One reporter chronicles a neighborhood school in need of the American dream.
Horace Mann famously called public education, "the great equalizer of the conditions of men — the balance wheel of the social machinery." No matter where you come from, the thinking goes, your local public school will give you the same opportunities as everyone else. But is it really so? For children growing up in inner cities, education is essential to escaping generational poverty. But poor kids face many obstacles on the road to a diploma.WBEZ education reporter Linda Lutton spent a year with fourth-graders at William Penn Elementary in North Lawndale, one of Chicago's poorest neighborhoods, to figure out if public education is living up to its promise. In North Lawndale, on the city's west side, close to 40 percent of households are below the poverty level — double the rate in the city of Chicago as a whole. Thirty percent of North Lawndale adults never got a high school diploma.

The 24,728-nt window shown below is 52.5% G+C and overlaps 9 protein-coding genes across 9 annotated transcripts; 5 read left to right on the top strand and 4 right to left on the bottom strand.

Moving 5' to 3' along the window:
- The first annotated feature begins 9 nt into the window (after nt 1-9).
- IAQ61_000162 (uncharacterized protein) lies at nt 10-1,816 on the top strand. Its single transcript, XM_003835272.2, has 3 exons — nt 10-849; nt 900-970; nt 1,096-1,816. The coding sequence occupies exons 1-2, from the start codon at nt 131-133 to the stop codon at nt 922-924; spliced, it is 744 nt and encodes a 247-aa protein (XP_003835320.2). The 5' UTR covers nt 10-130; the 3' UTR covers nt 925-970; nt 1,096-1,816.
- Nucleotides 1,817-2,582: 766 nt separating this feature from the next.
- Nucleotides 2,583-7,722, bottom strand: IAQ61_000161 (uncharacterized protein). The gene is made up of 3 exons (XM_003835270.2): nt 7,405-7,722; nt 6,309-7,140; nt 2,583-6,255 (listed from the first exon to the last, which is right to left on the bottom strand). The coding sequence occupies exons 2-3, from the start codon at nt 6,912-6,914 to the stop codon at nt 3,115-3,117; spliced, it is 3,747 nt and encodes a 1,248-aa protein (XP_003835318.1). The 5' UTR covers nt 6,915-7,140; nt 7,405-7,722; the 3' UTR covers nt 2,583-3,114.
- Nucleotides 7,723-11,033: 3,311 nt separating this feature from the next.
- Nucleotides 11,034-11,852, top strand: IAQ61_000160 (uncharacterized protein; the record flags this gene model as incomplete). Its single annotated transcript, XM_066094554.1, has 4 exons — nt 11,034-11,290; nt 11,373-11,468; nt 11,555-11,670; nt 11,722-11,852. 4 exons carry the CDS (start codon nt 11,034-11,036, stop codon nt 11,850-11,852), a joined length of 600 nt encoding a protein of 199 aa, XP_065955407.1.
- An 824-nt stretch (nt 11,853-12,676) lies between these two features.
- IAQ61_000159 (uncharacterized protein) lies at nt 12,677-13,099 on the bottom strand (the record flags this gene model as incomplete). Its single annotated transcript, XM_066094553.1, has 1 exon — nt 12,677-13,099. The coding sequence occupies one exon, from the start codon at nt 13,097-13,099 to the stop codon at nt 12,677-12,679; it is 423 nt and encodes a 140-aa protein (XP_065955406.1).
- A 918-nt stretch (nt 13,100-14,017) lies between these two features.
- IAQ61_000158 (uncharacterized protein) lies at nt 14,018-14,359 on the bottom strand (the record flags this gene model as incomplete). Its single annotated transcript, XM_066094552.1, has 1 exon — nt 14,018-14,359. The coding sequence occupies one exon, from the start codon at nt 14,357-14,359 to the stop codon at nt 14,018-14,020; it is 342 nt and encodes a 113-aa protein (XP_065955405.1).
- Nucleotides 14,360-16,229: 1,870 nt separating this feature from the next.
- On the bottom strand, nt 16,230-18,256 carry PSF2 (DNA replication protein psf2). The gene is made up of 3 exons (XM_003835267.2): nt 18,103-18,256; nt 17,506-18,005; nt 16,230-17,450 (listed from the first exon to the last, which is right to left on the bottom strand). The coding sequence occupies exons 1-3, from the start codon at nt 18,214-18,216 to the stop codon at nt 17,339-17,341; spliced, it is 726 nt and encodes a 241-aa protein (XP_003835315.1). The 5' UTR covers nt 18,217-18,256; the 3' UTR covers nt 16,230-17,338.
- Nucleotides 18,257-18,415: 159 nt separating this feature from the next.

Lutton's documentary, The View From Room 205, shines a light on the troubling ways the decks are stacked against the fourth-graders at William Penn and their teachers. We're featuring the documentary on the podcast this week.
Update: APM Reports senior correspondent Emily Hanford interviewed Lutton about her reporting.